My son's school, P.S. 29 in Brooklyn, has already cancelled tomorrow's classes, in anticipation of tonight's snowstorm.
It's the kind of thing to make a born Midwesterner like myself shake my head and look away in embarrassment. A snow day called before the snow arrived? Pathetic. Pitiable.
When I was growing up, school was cancelled only as an absolute last resort. There had to be at least three feet of snow on the ground and the roads had be completely impassable by anything save a dog sled. Even then, school sometimes went forward, and if you couldn't find your way there through the drifts, tough! You were marked absent anyway.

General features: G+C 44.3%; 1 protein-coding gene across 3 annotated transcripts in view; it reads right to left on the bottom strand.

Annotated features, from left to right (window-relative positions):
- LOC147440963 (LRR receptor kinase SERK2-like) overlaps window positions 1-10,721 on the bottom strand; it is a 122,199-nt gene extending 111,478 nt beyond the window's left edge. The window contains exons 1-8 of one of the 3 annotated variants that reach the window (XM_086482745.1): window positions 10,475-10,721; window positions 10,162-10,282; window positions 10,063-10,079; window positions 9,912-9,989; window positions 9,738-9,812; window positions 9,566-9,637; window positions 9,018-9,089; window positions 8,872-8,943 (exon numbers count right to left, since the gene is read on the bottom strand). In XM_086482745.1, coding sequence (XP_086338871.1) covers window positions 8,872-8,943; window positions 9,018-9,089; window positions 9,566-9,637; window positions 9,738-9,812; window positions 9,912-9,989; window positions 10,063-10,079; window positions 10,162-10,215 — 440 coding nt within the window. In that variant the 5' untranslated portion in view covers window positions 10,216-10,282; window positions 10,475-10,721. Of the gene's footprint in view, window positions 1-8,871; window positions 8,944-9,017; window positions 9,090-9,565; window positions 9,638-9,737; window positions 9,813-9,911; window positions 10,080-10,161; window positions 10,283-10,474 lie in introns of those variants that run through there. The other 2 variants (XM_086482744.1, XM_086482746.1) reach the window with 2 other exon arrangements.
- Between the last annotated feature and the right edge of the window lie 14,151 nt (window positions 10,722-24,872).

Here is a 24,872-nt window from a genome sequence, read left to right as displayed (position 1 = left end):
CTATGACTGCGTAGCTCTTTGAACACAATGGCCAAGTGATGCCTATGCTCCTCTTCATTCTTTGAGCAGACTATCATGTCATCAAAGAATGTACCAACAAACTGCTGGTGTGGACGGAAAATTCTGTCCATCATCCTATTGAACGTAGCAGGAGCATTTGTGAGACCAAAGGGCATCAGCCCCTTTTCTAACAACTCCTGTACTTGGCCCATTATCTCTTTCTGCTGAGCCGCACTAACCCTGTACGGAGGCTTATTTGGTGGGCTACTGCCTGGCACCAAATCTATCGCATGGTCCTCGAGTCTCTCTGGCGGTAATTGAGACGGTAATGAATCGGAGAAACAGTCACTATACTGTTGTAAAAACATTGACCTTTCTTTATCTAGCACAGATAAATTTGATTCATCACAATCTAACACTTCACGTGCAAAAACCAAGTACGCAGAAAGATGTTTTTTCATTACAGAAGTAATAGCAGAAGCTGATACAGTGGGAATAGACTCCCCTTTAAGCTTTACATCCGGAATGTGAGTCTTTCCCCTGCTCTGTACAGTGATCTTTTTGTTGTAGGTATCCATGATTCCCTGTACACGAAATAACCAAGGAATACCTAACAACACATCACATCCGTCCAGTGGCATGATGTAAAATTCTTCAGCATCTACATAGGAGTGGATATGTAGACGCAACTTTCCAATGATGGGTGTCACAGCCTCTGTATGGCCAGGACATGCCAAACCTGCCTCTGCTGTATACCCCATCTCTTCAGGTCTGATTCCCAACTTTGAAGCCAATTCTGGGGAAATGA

Our plows were unstoppable, and hit the ground instantly and continually, creating deep snow canyons through even the most difficult and winding of country road. Often you couldn't see anything except a solid wall of white on either side of the school bus. But the driver could see the road ahead, and that's all that mattered. To hear the name of my school called out on the morning AM radio broadcast was something of a miracle.
But Brooklyn? I guess we're all collectively worried we're going to fall and break a hip or something.